In response to:

Believe it – Employment Numbers Were Ginned

bglick4 Wrote: Oct 15, 2012 2:33 PM
The labor force participation rate is also down. If people stop looking, they aren't counted. It makes for a very misleading number, but this rate did not change significantly in the last BLS report. It does not explain the drop.
Phil424 Wrote: Oct 15, 2012 10:27 PM
COSTELLO: Wait, I got a question for you. That means there are two ways to bring down the unemployment number?

ABBOTT: Two ways is correct.

COSTELLO: Unemployment can go down if someone gets a job?

ABBOTT: Correct.

COSTELLO: And unemployment can also go down if you stop looking for a job?

ABBOTT: Bingo.

COSTELLO: So there are two ways to bring unemployment down, and the easier of the two is to just stop looking for work.

ABBOTT: Now you're thinking like an economist.

COSTELLO: But I don't even know what I just said!

ABBOTT: Now you're thinking like a politician.
Phil424 Wrote: Oct 15, 2012 10:26 PM
COSTELLO: BUT THEY ARE OUT OF WORK!!!

ABBOTT: No, you miss my point.

COSTELLO: What point?

ABBOTT: Someone who doesn't look for work can't be counted with those who look for work. It wouldn't be fair.

COSTELLO: To whom?

ABBOTT: The unemployed.

COSTELLO: But they are ALL out of work.

ABBOTT: No, the unemployed are actively looking for work. Those who are out of work stopped looking. They gave up. And, if you give up, you are no longer in the ranks of the unemployed.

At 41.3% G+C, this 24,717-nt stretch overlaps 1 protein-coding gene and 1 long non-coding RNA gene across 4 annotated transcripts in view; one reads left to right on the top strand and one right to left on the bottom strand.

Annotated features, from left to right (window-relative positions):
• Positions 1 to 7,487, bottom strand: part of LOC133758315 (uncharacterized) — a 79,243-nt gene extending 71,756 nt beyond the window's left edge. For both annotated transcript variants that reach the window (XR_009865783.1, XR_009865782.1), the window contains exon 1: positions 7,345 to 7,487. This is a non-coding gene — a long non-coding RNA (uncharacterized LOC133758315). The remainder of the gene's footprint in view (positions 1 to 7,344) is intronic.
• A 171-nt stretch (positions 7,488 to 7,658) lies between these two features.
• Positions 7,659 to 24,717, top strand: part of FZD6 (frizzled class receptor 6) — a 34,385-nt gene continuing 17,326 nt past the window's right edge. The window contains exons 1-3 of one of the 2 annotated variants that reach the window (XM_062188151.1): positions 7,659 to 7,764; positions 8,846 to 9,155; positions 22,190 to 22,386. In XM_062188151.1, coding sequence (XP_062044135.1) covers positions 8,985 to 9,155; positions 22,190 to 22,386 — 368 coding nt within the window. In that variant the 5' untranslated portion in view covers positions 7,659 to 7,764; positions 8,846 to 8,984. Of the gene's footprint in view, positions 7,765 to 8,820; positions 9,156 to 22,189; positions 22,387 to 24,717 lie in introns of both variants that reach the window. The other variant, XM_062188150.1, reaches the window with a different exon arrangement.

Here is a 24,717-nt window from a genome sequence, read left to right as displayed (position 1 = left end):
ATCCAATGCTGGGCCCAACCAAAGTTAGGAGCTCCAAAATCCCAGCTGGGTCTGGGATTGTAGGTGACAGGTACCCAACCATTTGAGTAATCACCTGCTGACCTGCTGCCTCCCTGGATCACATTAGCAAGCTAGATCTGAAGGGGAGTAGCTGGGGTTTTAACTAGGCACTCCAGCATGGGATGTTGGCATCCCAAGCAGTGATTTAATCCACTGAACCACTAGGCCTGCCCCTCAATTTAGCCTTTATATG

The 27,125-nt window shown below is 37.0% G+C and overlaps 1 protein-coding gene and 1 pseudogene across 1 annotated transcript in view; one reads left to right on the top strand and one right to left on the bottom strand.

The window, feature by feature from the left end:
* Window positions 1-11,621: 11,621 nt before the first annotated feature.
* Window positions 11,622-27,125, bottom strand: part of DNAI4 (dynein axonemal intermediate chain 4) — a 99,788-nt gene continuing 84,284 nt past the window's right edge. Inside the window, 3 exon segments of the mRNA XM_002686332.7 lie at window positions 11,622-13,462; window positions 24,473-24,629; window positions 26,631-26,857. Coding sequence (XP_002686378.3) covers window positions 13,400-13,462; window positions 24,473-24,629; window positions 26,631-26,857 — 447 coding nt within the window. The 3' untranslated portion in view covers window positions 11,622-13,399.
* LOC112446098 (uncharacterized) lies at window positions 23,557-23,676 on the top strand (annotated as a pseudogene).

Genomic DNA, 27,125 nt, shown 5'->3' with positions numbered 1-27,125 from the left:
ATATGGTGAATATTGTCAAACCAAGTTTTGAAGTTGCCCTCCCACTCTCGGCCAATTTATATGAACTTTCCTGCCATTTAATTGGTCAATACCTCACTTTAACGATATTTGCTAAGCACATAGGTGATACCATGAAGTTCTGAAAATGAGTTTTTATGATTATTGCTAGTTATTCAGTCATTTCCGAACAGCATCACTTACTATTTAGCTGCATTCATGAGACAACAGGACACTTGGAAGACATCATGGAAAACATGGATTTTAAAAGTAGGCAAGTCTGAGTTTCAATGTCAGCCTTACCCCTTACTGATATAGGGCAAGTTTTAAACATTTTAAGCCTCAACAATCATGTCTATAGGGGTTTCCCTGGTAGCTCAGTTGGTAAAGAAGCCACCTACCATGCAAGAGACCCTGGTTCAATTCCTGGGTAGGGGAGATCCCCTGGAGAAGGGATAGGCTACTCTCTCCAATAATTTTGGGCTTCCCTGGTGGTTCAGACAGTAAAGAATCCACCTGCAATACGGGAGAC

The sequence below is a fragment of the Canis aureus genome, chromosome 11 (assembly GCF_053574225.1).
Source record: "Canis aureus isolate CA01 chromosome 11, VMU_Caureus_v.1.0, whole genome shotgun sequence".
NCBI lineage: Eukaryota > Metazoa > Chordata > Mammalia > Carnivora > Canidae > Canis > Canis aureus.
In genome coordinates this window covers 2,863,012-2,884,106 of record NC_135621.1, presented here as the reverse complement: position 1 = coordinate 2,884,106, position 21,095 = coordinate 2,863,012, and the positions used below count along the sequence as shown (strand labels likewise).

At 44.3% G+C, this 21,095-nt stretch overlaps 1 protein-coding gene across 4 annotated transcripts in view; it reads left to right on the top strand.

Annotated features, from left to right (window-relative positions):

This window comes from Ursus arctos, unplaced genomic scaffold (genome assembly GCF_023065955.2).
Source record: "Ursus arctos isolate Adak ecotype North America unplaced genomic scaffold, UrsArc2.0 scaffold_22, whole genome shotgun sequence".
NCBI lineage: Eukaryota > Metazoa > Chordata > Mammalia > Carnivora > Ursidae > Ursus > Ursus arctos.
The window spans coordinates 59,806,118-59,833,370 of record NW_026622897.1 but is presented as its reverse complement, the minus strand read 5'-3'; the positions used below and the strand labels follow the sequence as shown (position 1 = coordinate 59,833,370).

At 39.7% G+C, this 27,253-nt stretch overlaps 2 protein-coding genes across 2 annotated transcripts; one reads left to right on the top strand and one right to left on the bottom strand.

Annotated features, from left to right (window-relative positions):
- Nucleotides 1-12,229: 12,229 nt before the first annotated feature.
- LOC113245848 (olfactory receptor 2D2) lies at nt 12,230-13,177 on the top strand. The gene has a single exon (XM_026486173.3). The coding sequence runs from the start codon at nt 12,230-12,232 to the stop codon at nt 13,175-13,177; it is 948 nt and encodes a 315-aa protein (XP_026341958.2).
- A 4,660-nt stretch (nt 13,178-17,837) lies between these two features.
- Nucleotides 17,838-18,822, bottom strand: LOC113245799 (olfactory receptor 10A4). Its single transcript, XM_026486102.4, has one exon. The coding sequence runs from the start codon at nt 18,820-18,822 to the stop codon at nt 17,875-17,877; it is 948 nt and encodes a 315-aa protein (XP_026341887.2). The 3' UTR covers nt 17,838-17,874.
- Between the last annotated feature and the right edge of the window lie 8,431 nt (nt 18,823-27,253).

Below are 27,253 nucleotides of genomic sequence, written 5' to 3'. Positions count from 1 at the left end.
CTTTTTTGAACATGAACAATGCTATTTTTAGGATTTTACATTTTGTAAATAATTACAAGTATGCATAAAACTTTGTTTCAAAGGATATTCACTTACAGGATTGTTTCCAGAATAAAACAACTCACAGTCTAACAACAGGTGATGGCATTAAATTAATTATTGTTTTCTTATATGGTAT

COSTELLO: So if you're off the unemployment rolls, which would count as less unemployment?

ABBOTT: Unemployment would go down. Absolutely!

COSTELLO: The unemployment just goes down because you don't look for work?

ABBOTT: Absolutely...
Phil424 Wrote: Oct 15, 2012 10:25 PM
"Unemployment" As explained by Bud Abbott & Lou Costello

COSTELLO: I want to talk about the unemployment rate in America.

ABBOTT: Good Subject. Terrible Times. It's 9%.

COSTELLO: That many people are out of work?

ABBOTT: No, that's 16%.

COSTELLO: You just said 9%.

ABBOTT: 9% Unemployed.

COSTELLO: Right 9% out of work.

ABBOTT: No, that's 16%.

COSTELLO: Okay, so it's 16% unemployed.

ABBOTT: No, that's 9%...

COSTELLO: WAIT A MINUTE. Is it 9% or 16%?

ABBOTT: 9% are unemployed. 16% are out of work.

COSTELLO: IF you are out of work you are unemployed.

ABBOTT: No, you can't count the "Out of Work" as the unemployed. You have to look for work to be unemployed.

(con't)

A couple weeks ago, this column analyzed the inflation rate reported by the Bureau of Labor Statistics (BLS), and concluded that you should rely on your common sense when the government reports questionable statistics. If they don’t make sense based on what you see, experience, and hear from your friends, then they’re probably wrong. Last week’s unemployment number – which decreased to a still-dismal 7.8% – should not only make no sense to you, but should have never made sense to the BLS and therefore should never have been issued.

So am I just popping off or is there...